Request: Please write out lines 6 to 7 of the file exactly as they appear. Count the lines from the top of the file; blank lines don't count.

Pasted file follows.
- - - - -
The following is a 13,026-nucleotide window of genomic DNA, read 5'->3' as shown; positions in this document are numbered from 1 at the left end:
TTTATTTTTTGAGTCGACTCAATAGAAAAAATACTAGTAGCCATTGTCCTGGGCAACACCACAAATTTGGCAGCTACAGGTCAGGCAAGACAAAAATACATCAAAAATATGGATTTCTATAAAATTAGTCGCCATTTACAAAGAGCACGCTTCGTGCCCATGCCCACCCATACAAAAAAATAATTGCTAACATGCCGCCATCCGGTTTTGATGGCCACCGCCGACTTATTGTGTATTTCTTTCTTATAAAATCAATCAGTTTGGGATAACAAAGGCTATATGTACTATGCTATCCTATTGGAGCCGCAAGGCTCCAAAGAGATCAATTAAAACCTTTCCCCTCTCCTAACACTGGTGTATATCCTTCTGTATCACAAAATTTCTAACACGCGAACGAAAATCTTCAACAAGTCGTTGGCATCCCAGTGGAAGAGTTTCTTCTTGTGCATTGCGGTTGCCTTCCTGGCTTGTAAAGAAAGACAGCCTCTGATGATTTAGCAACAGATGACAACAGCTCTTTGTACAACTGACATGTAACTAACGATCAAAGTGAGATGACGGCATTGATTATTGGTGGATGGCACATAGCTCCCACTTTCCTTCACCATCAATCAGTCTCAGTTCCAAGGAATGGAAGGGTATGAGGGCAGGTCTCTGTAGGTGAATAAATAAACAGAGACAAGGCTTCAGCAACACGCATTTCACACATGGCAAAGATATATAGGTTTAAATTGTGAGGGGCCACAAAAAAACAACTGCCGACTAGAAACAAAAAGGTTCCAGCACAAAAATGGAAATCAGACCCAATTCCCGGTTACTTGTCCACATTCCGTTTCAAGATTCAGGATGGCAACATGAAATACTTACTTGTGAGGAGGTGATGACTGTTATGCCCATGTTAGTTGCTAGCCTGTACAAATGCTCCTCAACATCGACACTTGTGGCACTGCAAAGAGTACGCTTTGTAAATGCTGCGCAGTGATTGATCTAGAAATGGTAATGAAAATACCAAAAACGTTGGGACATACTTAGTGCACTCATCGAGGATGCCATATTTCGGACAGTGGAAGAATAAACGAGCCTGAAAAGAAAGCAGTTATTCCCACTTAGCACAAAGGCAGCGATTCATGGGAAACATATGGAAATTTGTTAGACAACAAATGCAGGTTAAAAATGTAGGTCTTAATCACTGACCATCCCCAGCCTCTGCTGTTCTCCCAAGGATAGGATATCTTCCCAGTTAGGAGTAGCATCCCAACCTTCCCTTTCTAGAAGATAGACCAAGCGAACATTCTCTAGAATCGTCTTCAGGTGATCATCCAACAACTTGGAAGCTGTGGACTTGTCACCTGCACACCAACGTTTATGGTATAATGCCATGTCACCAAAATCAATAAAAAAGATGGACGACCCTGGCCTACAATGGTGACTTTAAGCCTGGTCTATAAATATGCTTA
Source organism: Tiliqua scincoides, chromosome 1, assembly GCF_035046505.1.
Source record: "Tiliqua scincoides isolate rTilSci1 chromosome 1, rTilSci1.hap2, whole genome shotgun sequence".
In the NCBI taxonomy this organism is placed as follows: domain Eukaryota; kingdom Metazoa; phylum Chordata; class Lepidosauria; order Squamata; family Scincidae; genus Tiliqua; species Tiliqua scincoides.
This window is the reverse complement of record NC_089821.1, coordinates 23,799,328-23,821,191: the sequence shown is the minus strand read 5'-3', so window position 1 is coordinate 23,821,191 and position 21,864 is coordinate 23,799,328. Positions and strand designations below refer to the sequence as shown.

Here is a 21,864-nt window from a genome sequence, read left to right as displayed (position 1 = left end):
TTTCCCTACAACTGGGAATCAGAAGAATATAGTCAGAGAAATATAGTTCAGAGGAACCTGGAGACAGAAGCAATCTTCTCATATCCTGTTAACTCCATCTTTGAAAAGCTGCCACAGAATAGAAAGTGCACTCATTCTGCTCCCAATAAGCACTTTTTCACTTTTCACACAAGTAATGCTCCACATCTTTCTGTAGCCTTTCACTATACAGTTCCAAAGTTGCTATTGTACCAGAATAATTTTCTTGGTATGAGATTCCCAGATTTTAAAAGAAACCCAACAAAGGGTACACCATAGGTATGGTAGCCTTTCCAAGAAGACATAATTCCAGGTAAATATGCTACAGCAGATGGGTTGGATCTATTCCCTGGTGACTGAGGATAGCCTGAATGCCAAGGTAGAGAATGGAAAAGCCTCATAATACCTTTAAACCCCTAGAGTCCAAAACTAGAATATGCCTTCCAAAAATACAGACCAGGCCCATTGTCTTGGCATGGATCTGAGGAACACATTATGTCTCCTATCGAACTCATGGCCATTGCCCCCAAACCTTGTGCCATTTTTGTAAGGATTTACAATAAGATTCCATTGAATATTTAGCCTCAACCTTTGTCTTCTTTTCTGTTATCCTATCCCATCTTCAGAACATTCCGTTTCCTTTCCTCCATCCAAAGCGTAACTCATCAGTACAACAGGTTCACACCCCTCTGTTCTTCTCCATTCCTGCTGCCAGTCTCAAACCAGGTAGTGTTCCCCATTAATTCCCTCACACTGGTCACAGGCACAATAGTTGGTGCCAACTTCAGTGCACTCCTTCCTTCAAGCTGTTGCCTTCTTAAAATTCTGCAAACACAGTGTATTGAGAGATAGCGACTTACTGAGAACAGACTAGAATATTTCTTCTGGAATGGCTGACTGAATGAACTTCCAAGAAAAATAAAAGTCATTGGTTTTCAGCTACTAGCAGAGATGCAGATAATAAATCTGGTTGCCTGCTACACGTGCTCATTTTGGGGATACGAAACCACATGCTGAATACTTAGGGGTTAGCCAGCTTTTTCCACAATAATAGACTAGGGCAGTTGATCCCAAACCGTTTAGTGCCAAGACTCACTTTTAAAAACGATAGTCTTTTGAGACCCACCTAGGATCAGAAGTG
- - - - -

This window is the reverse complement of record NC_089821.1, coordinates 23,799,328-23,821,191: the sequence shown is the minus strand read 5'-3', so window position 1 is coordinate 23,821,191 and position 21,864 is coordinate 23,799,328. Positions and strand designations below refer to the sequence as shown.

Here is a 21,864-nt window from a genome sequence, read left to right as displayed (position 1 = left end):